Bash Redirection and Piping

Every program we run on the command line automatically has three data streams connected to it: stdin, stdout and stderr. Piping and redirection is the means by which we may connect these streams between programs and files to direct data in interesting and useful ways.

Note: 0 stands for stdin, 1 stands for stdout and 2 for stderr.

Redirection

For bash redirection, basically we can:

  • redirect stdout to a file
  • redirect stderr to a file
  • redirect stdout to a stderr
  • redirect stderr to a stdout
  • redirect stderr and stdout to a file

stdout 2 file

This will cause the ouput of a program to be written to a file.

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ls -l > test.txt

stderr 2 file

This will cause the stderr ouput of a program to be written to a file.

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grep da * 2> grep-errors.txt

stdout 2 stderr

This will cause the stdout ouput of a program to be written to the same filedescriptor of stderr.

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grep da * 1>&2

stderr 2 stdout

This will cause the stderr ouput of a program to be written to the same filedescriptor of stdout.

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grep * 2>&1

stderr and stdout 2 file

This will place every output of a program to a file. This is suitable sometimes for cron entries, if you want a command to pass in absolute silence.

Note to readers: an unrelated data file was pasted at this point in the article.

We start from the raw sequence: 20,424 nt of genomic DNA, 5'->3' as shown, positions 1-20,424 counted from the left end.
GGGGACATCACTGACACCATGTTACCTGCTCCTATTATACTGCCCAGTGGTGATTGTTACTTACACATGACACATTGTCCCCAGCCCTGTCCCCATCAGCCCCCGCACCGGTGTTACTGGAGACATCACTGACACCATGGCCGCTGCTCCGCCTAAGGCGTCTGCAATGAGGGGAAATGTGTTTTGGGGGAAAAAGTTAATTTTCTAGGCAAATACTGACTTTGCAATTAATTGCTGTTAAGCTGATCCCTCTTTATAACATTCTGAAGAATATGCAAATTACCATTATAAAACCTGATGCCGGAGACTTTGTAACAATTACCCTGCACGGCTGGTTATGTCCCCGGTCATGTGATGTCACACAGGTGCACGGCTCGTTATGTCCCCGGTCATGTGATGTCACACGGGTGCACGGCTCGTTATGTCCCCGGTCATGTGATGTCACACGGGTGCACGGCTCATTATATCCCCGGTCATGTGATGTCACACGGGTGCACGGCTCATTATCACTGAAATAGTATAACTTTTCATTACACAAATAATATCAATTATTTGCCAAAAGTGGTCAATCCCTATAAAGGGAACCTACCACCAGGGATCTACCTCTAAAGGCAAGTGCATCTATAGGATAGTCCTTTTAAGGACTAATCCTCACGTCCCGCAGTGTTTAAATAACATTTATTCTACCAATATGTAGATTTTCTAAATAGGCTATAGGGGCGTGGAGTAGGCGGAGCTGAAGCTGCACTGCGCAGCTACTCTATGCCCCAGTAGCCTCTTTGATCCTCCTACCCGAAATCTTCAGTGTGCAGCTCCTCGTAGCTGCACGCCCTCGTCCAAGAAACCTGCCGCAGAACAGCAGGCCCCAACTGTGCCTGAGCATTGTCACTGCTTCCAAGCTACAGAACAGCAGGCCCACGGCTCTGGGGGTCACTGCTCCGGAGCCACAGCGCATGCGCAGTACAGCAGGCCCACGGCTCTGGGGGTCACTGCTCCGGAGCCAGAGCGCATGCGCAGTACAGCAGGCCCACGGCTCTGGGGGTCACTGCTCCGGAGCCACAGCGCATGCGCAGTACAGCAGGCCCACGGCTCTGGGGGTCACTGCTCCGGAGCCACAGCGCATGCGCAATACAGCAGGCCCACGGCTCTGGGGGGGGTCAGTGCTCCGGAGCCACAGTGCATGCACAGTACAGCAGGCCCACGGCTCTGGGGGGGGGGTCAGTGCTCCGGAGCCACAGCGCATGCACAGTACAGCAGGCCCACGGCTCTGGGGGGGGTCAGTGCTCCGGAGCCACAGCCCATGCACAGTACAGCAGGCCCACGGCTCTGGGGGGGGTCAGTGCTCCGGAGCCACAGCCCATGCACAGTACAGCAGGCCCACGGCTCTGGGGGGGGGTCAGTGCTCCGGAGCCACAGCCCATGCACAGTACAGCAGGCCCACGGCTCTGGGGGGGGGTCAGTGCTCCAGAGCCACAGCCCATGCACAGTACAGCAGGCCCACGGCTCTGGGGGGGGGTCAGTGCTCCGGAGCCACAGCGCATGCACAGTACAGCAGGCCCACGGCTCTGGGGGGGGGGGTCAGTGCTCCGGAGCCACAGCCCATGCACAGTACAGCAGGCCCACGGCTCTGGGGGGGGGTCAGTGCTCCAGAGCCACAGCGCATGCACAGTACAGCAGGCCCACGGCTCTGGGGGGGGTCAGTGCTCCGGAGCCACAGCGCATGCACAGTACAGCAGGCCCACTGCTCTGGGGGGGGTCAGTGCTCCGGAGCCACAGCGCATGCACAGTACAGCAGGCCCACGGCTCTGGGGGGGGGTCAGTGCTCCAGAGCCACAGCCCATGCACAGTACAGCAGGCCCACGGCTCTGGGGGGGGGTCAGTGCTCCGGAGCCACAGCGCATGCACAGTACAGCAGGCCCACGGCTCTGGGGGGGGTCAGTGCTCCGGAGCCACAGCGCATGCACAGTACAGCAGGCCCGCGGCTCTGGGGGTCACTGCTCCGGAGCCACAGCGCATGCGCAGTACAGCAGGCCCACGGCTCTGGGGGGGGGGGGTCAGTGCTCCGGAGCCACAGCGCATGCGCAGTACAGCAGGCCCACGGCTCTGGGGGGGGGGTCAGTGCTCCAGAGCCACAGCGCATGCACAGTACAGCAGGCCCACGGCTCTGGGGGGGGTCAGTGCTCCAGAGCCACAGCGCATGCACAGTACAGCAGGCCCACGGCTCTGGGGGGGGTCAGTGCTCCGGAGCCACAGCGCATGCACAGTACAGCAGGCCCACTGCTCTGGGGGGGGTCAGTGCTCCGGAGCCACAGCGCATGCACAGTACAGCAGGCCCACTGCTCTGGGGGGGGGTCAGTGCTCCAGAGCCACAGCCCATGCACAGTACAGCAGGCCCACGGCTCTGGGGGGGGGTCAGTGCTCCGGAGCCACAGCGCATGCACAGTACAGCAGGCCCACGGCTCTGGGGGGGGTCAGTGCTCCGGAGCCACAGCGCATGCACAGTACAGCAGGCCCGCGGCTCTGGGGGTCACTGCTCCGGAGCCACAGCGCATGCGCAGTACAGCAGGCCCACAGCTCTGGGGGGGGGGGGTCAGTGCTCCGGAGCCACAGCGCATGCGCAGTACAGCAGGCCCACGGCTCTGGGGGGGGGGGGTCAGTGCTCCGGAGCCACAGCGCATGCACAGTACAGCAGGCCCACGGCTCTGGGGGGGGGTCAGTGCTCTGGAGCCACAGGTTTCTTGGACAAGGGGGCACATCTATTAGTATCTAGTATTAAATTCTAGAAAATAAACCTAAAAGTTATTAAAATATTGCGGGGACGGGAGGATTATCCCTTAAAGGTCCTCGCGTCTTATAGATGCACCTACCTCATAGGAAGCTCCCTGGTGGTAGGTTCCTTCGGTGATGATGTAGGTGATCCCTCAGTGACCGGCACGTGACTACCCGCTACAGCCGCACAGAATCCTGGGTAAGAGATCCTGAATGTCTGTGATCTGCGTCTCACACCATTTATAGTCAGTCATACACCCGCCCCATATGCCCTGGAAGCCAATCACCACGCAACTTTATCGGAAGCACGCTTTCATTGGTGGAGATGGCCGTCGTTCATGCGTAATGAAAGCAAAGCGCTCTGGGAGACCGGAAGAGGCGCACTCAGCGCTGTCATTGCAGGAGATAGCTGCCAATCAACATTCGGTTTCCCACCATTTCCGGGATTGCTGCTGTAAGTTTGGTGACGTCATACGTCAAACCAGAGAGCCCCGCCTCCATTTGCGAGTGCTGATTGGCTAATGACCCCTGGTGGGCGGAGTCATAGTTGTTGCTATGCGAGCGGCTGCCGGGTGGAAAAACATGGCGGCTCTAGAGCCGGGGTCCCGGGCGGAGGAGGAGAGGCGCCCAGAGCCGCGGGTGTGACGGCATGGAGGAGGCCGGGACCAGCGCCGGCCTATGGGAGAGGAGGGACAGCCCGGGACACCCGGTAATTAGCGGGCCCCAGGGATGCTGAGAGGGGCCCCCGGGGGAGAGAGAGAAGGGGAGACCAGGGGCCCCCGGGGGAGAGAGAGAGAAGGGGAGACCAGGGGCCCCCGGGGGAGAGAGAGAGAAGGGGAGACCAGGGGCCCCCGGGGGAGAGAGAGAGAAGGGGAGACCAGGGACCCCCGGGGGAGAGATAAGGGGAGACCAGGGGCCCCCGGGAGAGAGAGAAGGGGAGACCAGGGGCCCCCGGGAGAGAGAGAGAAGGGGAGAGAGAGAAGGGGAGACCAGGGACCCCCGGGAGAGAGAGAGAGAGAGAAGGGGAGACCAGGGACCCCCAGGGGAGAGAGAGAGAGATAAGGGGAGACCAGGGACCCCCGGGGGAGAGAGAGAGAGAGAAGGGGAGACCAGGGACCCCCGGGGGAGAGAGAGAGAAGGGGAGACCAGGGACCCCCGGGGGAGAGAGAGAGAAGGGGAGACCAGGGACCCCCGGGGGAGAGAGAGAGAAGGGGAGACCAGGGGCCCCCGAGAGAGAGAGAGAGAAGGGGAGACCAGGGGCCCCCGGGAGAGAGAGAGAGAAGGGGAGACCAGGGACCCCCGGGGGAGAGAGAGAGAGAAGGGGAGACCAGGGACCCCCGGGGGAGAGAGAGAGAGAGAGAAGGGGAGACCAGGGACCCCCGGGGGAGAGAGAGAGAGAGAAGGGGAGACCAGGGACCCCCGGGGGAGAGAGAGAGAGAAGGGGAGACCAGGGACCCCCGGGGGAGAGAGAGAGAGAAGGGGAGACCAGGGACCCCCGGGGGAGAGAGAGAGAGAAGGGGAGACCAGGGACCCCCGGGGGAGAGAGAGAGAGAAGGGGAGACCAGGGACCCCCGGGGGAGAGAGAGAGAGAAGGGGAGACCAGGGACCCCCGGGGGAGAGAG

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grep * &> test.txt

Piping

Piping is the mechanism for sending data from one program to another. The | operator feeds the output from the program on the left to the program on the right.

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ls | head -3

We can pipe multiple programs.

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ls | head -3 | tail -1

Let’s combine the redirection with piping.

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ls | head -3 | tail -1 > myoutput.txt

Keep the exit status while piping

Usually piping will lose the exit status of the commands before | operator. To preserve the previous exit status, we need to turn on the pipefail option.

From the Bash Reference Manual:

The exit status of a pipeline is the exit status of the last command in the pipeline, unless the pipefail option is enabled (see The Set Builtin). If pipefail is enabled, the pipeline’s return status is the value of the last (rightmost) command to exit with a non-zero status, or zero if all commands exit successfully.

Example:

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$ false | tee /dev/null ; echo $?
0
$ set -o pipefail
$ false | tee /dev/null ; echo $?
1

Original link: StackOverflow